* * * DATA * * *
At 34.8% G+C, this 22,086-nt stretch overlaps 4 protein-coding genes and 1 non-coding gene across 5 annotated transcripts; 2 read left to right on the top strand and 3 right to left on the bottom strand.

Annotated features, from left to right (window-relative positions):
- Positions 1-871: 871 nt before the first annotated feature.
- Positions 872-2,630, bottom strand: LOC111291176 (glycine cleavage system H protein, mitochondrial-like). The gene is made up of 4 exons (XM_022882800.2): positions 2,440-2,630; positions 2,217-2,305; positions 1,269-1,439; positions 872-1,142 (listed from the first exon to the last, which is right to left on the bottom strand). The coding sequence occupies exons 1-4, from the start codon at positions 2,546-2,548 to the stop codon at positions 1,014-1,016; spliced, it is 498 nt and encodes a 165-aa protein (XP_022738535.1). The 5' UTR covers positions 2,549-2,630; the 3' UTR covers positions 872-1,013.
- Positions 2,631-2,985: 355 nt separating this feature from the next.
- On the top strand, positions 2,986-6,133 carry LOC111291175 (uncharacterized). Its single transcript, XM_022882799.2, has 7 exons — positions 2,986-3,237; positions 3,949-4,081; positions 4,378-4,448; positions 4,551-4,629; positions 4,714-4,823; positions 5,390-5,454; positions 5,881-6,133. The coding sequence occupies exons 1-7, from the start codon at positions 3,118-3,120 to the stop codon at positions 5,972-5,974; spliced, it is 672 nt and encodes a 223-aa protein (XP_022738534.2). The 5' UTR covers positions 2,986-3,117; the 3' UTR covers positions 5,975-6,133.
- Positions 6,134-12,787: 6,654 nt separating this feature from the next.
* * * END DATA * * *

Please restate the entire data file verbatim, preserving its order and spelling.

At 34.8% G+C, this 22,086-nt stretch overlaps 4 protein-coding genes and 1 non-coding gene across 5 annotated transcripts; 2 read left to right on the top strand and 3 right to left on the bottom strand.

Annotated features, from left to right (window-relative positions):
- Positions 1-871: 871 nt before the first annotated feature.
- Positions 872-2,630, bottom strand: LOC111291176 (glycine cleavage system H protein, mitochondrial-like). The gene is made up of 4 exons (XM_022882800.2): positions 2,440-2,630; positions 2,217-2,305; positions 1,269-1,439; positions 872-1,142 (listed from the first exon to the last, which is right to left on the bottom strand). The coding sequence occupies exons 1-4, from the start codon at positions 2,546-2,548 to the stop codon at positions 1,014-1,016; spliced, it is 498 nt and encodes a 165-aa protein (XP_022738535.1). The 5' UTR covers positions 2,549-2,630; the 3' UTR covers positions 872-1,013.
- Positions 2,631-2,985: 355 nt separating this feature from the next.
- On the top strand, positions 2,986-6,133 carry LOC111291175 (uncharacterized). Its single transcript, XM_022882799.2, has 7 exons — positions 2,986-3,237; positions 3,949-4,081; positions 4,378-4,448; positions 4,551-4,629; positions 4,714-4,823; positions 5,390-5,454; positions 5,881-6,133. The coding sequence occupies exons 1-7, from the start codon at positions 3,118-3,120 to the stop codon at positions 5,972-5,974; spliced, it is 672 nt and encodes a 223-aa protein (XP_022738534.2). The 5' UTR covers positions 2,986-3,117; the 3' UTR covers positions 5,975-6,133.
- Positions 6,134-12,787: 6,654 nt separating this feature from the next.